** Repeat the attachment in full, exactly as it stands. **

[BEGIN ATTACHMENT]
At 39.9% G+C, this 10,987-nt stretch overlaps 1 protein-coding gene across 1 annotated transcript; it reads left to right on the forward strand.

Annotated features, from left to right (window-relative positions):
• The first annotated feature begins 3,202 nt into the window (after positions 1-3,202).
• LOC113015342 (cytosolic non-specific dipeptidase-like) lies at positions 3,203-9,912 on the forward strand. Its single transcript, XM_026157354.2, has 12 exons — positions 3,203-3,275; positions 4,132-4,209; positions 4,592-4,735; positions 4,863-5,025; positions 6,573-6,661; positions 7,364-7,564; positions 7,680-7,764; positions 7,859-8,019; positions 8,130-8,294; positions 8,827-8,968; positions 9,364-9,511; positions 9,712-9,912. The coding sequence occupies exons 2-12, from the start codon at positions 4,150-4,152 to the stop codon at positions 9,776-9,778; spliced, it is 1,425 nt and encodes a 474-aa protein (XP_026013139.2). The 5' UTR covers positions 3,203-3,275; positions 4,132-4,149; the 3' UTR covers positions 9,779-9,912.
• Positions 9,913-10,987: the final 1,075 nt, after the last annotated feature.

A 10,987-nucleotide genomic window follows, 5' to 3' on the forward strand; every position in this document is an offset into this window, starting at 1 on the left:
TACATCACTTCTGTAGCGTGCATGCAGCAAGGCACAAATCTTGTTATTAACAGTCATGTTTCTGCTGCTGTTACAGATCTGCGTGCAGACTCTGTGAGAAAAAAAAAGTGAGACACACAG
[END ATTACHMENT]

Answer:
At 39.9% G+C, this 10,987-nt stretch overlaps 1 protein-coding gene across 1 annotated transcript; it reads left to right on the forward strand.

Annotated features, from left to right (window-relative positions):
• The first annotated feature begins 3,202 nt into the window (after positions 1-3,202).
• LOC113015342 (cytosolic non-specific dipeptidase-like) lies at positions 3,203-9,912 on the forward strand. Its single transcript, XM_026157354.2, has 12 exons — positions 3,203-3,275; positions 4,132-4,209; positions 4,592-4,735; positions 4,863-5,025; positions 6,573-6,661; positions 7,364-7,564; positions 7,680-7,764; positions 7,859-8,019; positions 8,130-8,294; positions 8,827-8,968; positions 9,364-9,511; positions 9,712-9,912. The coding sequence occupies exons 2-12, from the start codon at positions 4,150-4,152 to the stop codon at positions 9,776-9,778; spliced, it is 1,425 nt and encodes a 474-aa protein (XP_026013139.2). The 5' UTR covers positions 3,203-3,275; positions 4,132-4,149; the 3' UTR covers positions 9,779-9,912.
• Positions 9,913-10,987: the final 1,075 nt, after the last annotated feature.

A 10,987-nucleotide genomic window follows, 5' to 3' on the forward strand; every position in this document is an offset into this window, starting at 1 on the left:
TACATCACTTCTGTAGCGTGCATGCAGCAAGGCACAAATCTTGTTATTAACAGTCATGTTTCTGCTGCTGTTACAGATCTGCGTGCAGACTCTGTGAGAAAAAAAAAGTGAGACACACAG